Appendix B

209

Figure B.1 Kernel density plot of ranked and unranked petitioning groups by public force employment .5

Army/Police Employment by Type of Petition

0

.1

.2

Density .3

.4

Unranked Ranked

−10

−8

−6 −4 Logged Army/Police Employment

−2

kernel = epanechnikov, bandwidth = 0.3483

Source: Author’s calculations from Census of India, various years.

One notable aspect of the results in Table B.5 is that the results hold even after we account for castes’ levels of literacy, the variable that most closely captures the type of educational opportunities and social changes usually described as ‘modernization’. It thus appears unlikely that between-group differences in ‘modernization’ are driving the empirical results. Even more interestingly, literacy has no substantial effect on ranked petitioning nor do province-level variables associated with modernization, such as the size of the provincial bureaucracy and the province-level spread of elections. The key to this puzzle is found in Table C.6, which shows the predictors of petitioning itself, independent of petition type. Literacy has a strong, robust quadratic effect on petitioning, and none of the political or patrimonial variables have any effect. These results paint a picture very similar to the findings in Chapter 5. While modernization is strongly related to ethnic activism in the aggregate, the form that this activism takes depends on the political environment. We have good reason to expect that differences in a priori status should influence the mobilization strategies of groups: As groups with a higher ritual status have a more advantageous position within the existing hierarchy, they are more likely to desire its preservation. While these patterns were accounted for by the inclusion of status fixed effects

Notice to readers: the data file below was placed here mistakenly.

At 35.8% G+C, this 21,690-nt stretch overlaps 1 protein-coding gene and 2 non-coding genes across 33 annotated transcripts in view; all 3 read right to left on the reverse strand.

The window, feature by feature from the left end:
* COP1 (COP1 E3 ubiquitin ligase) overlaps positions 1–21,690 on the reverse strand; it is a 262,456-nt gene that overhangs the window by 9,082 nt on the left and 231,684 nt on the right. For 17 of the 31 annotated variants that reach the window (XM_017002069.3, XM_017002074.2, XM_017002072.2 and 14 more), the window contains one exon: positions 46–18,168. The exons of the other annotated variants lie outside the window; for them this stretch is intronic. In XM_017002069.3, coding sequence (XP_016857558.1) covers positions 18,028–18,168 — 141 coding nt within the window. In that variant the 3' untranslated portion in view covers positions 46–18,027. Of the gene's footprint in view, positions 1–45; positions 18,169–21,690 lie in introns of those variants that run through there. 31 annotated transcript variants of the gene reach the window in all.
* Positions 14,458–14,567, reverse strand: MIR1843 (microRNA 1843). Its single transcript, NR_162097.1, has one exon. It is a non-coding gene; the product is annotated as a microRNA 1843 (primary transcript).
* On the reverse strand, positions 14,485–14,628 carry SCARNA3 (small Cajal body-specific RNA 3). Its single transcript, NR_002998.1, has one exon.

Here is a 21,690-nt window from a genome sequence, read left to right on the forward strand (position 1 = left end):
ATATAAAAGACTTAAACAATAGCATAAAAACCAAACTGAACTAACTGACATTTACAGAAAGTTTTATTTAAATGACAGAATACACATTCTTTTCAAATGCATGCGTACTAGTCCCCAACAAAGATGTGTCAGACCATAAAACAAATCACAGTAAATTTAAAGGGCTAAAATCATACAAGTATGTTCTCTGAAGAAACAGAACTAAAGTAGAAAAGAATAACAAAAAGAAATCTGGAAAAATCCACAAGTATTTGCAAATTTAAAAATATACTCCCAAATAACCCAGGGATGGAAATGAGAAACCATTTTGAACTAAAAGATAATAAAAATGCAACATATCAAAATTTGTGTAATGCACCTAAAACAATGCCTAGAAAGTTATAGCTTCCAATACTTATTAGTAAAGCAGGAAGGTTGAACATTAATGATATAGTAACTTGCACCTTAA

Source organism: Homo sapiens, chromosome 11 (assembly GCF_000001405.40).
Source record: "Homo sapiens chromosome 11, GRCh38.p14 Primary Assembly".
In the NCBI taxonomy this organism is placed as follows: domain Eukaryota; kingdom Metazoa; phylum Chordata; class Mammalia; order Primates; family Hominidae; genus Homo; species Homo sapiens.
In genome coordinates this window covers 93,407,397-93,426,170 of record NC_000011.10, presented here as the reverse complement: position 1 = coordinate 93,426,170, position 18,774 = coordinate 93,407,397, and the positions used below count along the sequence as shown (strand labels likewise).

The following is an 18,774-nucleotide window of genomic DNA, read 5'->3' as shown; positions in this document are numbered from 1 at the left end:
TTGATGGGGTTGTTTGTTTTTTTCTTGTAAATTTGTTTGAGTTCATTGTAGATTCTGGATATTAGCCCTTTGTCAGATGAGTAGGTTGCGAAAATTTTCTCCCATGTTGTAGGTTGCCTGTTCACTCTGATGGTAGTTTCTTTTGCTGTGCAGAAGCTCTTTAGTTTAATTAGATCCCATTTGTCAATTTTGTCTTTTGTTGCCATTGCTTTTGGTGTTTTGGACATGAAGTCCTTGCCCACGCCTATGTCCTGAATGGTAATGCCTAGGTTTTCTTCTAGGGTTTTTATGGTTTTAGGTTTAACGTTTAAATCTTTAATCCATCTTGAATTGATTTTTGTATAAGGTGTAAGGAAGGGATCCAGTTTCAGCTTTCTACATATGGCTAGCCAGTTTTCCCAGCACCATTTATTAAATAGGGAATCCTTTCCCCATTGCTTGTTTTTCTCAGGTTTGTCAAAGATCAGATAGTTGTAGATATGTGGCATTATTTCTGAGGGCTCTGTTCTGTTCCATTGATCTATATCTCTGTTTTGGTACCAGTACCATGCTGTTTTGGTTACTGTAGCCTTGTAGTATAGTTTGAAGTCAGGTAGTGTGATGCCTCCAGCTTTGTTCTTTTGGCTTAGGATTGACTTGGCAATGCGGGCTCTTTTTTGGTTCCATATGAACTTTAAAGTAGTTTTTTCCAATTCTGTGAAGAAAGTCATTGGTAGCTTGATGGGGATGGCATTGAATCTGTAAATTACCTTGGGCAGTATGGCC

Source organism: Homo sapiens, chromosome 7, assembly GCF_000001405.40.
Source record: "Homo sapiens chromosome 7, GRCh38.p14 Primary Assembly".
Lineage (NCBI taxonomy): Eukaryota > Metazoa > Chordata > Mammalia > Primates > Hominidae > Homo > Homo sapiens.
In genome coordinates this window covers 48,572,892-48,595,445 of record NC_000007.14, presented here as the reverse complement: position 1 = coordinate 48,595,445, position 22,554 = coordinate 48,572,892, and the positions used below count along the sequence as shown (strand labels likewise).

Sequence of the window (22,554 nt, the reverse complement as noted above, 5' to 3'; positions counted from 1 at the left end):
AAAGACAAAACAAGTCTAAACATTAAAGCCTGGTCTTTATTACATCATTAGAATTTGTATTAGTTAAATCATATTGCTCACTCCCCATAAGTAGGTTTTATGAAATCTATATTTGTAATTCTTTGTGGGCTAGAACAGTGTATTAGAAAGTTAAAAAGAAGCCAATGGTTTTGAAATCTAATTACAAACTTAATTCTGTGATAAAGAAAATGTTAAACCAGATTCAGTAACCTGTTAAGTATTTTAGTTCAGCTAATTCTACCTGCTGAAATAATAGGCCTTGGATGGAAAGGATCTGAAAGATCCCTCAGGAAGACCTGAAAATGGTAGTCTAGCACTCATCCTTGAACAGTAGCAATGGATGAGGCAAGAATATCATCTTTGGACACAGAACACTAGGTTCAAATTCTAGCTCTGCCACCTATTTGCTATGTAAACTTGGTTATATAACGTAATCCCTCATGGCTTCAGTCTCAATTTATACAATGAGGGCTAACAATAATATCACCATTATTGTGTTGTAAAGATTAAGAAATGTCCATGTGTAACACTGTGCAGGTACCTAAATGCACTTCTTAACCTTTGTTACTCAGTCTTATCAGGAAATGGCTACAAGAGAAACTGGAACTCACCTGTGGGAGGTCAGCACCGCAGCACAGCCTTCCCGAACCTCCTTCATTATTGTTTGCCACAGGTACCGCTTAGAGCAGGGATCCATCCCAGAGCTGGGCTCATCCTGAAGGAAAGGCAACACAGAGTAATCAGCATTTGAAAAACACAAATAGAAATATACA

210

Appendix B Table B.6 Number of petitions by caste status

Caste Status

No Petition

Ranked Petition

Unranked Petition

Total

Hierarchical Per cent

Untouchable/Dalit Lower Unclean Shudra Upper Unclean Shudra Intermediate/Dominant Upper/‘Twice Born’ Brahmin

200 322 143 101 62 39

12 23 21 4 0 1

20 90 47 26 17 0

245 430 204 131 79 40

62.5 79.6 69.1 86 100 0

Total

868

61

201

1,130

Source: Author’s calculations from Census of India, various years. Note: The numbers in the table represent caste-province-years. For details on the coding of the caste categories, see Appendix A.

in Table B.5, these patterns are of some interest. Table B.6 shows the rates of petitioning by caste categories, the details of whose coding are discussed in Chapter 4. Aside from the one Brahmin petition, ranked petitioning is universal among high caste groups, and less common (though still predominant) among lower caste groups. The exception is in the ‘Lower Unclean Shudra’ category, which has higher levels of hierarchical petitioning than the untouchable or ‘Upper Unclean Shudra’ categories. This is probably a result of the small size of many of the groups in this category, which reduced the incentive to mobilize on an unranked basis.

Hypothesis 4 Hypothesis 4, by contrast, posits that unranked petitioning should occur for only a particular kind of caste (large) under a particular set of circumstances (institutions that value political participation). Increasing political participation should not affect mobilization among small castes (since they will tend to be politically weak even when mobilized) and increasing levels of population should be unrelated to unranked mobilization in areas with low participation (since they cannot be brought to bear politically). However, the interaction of the two variables (corresponding to the effect of a large group population in areas with high participation) should be significant and positive. Model Four of Table B.5 adds the crucial variable of interest for Hypothesis 2, the interaction between group population and local elections.

Appendix B

211